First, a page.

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Brian K. Vaughan

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I love monthly comics," says Brian K. Vaughan, and it's hard to argue with the guy's rationale. "Post-Dickens, there's not a lot of American serialized fiction. There's television, but the idea of monthly writing--I think it's terrific." Vaughan has good reason to be so enthusiastic. The 29-year-old writer's heading up a litany of comics' best titles--Y: The Last Man, Ex Machina, Runaways, and Ultimate X-Men--and garnering both fanboy raves and mainstream attention (check The New York Times' write-up on the gay marriage issue in Ex Machina, Vaughan's political thriller about an NYC in which one of the Twin Towers remains standing and an ex-superhero is mayor).

And this while the comic book industry is in a sales slump. "I think there's a correlation between when an industry is in financial trouble and how well it's doing artistically," Vaughan says. Again, it's hard to argue: In addition to Vaughan, the skilled (and Portland-based) Brian Michael Bendis is writing a slew of acclaimed Marvel titles, while Buffy creator Joss Whedon is revolutionizing the Astonishing X-Men.

The artistic renaissance of modern comic books is perhaps most evident in Vaughan's apocalyptic Y. Chronicling the story of Yorrick Brown, Y begins with a disease that kills every man on earth--save one--and imagines from there, with startlingly meticulous and thoughtful vision, what the world would be like if only women reigned. The scope of the story's ambition, in terms of both plot development and philosophical ramification, appeals to audiences far beyond the fanboy stereotype.

"[Writer] Neil Gaiman always said about [his comic] Sandman that the book traveled like venereal disease in relationships," says Vaughan. "It'd be like a guy gave it to his girlfriend, they'd break up, his girlfriend would pass it on to the next guy. So we [Vaughan and Y artist Pia Guerra] wanted to do a book that'd have that possibility. If the book spreads and if it's enjoyed by men and women, it's because it's good and it's accessible."

Y is both of those things, but its success also stems from the challenge it offers its readers. "Pia points out that it's the same appeal of The Walking Dead, or Dawn of the Dead, or anything else of that survivalist fiction," Vaughan notes. "The idea is that it's very grounded in our time, but things have changed dramatically--and what would you do if you were in this position? Whether it's zombies, or the absence of men, or killer robots, or whatever, people [are drawn to] that, especially at a time in our lives where--despite terrorism or whatever else--things are pretty easy for us. People need to be challenged.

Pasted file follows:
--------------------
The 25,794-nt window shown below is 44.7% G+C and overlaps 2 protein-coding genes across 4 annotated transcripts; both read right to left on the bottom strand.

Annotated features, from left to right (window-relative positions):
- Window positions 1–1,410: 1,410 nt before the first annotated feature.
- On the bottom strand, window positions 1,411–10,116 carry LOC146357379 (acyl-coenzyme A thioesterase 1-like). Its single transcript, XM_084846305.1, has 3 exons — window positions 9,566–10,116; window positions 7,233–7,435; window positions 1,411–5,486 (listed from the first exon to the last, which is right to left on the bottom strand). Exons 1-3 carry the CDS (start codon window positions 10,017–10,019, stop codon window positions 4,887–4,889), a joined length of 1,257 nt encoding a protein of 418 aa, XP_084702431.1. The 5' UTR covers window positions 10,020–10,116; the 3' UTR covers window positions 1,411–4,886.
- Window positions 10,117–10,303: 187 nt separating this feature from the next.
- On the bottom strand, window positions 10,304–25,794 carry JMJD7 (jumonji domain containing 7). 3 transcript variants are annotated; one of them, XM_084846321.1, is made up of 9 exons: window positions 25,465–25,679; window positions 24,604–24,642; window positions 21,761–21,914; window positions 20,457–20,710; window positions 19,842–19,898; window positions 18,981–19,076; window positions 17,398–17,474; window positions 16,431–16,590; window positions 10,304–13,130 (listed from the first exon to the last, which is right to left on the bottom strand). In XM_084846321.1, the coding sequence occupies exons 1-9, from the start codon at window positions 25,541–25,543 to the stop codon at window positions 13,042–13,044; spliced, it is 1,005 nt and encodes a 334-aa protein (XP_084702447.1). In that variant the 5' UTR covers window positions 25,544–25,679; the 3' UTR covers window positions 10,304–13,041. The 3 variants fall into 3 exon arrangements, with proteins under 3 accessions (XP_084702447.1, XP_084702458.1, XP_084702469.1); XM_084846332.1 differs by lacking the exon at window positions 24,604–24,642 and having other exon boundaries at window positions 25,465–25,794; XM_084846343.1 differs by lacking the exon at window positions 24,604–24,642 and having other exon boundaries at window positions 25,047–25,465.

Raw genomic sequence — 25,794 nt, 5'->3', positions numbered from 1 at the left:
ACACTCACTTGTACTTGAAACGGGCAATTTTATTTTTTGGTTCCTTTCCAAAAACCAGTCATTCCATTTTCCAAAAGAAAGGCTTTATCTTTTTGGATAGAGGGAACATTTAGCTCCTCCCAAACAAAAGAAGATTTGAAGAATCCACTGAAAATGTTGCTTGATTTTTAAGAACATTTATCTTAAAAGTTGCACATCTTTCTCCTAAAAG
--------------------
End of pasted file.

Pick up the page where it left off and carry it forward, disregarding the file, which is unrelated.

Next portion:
And challenge them Vaughan does, as well as himself. "Yorrick and I aren't identical--he has a good head of hair, first of all, which I lost a long time ago. But Yorrick, at the start of the story, is self-righteous, and naïve, and he's all the things that I was when I was 22. I didn't want Schwarzenegger to be the last man--I wanted it to be a guy who's a damsel in distress more often than not. I like starting with a character who's not a fully formed human being--not that any of us ever are--and taking them on a journey."

Vaughan's also just finished Pride of Baghdad, to be released later this year. "It's based on a true story about four lions who escaped the Baghdad Zoo during the most recent American invasion," Vaughan says. "So it's a talking animal book--but hopefully following in the footsteps of something like Animal Farm, sort of commenting on the Iraq War through the true story of these animals."

That apparent contradiction--fantastic elements reflecting upon real events--fits right in with Vaughan's modus operandi. "I like escapist fiction, and I write a lot of it," Vaughan admits. "But I like writing stuff more that sticks with you after you close the book, that makes you look at your world in a different way." Vaughan also takes advantage of the fact that comics are in a unique position to handle relevant themes. "In a post-9/11 sense, [there's] Bush in his flight suit, or Kerry running on his war record. I live in California now, and seeing--literally--the Terminator get elected governor… we do seem desperate to have heroes as leaders, whether or not those heroes are real. I think that's how superheroes work best--as a parable, as a metaphor for what's going on in our lives. The best way to address the real world has always been through fiction."

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